Aug 19, 2013
Ah, Sokoban. So many bright memories of exciting times we had, moving crates around and arranging them in some mysterious feng-shui ways, to master the fleeting zen of warehousing. Most of those memories were wiped out in me, due to uncontrollable bursts of hatred and rage-induced seizures. Still, it was a fine game. And Kunundrum is attempting to make it even more challenging and exciting to play, by introducing the various new mechanics and hundreds of levels, so the lost art of warehousing would shine again in the broken screens of mobile devices, reflected in its users’ twisted, bloodshot eyes.
Kunundrum is a simple sequence of the more and more challenging levels, which can be solved and restarted for as long as possible, but require using a minimum number of moves for a solution, to grant three stars. The point is always to bring a number of glowy spheres to their color-coded locations. Of course, the spheres only stop when they hit a wall, so the whole game is a quest to seek an optimal path for each of them, considering many different factors.
There are several mechanics that serve to further complicate the game process, like teleports, blocks that can be deactivated, and others. They are all fairly simple to understand, and when they are first introduced, it’s easy to think that the game is going to be a piece of cake. However, the difficulty gets ramped up pretty fast, and suddenly, I find myself sitting for ten minutes, thinking over a level that could be completed in about ten moves. It’s just that all of those moves have to be the right ones.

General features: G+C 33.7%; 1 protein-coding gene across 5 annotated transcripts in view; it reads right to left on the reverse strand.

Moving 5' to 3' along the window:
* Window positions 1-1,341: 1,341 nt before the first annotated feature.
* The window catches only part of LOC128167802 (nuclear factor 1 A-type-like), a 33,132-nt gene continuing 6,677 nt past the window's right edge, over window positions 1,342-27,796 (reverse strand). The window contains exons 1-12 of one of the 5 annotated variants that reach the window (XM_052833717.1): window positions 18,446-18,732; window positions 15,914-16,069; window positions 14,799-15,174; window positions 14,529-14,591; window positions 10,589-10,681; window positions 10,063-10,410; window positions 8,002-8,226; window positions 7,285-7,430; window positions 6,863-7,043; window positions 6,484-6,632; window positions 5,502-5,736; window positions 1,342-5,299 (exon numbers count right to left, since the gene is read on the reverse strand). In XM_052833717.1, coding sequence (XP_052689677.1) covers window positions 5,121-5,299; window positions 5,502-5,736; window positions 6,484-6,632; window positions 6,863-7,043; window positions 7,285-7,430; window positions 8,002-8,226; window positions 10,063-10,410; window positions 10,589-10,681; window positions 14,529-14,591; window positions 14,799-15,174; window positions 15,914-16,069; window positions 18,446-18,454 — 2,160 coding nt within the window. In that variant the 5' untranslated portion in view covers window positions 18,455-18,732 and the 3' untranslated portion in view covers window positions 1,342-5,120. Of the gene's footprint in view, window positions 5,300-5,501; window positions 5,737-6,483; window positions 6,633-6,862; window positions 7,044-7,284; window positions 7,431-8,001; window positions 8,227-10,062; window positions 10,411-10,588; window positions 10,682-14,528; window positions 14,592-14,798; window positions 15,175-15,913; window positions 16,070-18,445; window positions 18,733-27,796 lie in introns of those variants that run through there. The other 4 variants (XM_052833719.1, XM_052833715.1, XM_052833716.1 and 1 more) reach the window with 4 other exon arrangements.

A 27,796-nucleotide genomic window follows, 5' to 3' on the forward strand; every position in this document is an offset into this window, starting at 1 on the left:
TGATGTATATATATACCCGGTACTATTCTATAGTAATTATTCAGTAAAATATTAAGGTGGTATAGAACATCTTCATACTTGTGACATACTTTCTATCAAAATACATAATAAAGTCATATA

Kunundrum doesn’t have much to offer, aside from its difficulty, and it doesn’t try to. The graphics are quite nice, simplistic neon-looking flashies, and the soundtrack is â€“ well, I turned it off after about five minutes. But, there are many challenges, and intricate levels to make up for it. It’s a classic puzzle game, and it’s definitely going to provide lots of entertainment for people, who like solving seemingly unsolvable problems. I warn, however, that patience is as much a requirement in Kunundrum, as having functional brain matter. Alternatively, you can always watch walkthroughs on Youtube, which are actually provided by the game, if you’re a pansy like me.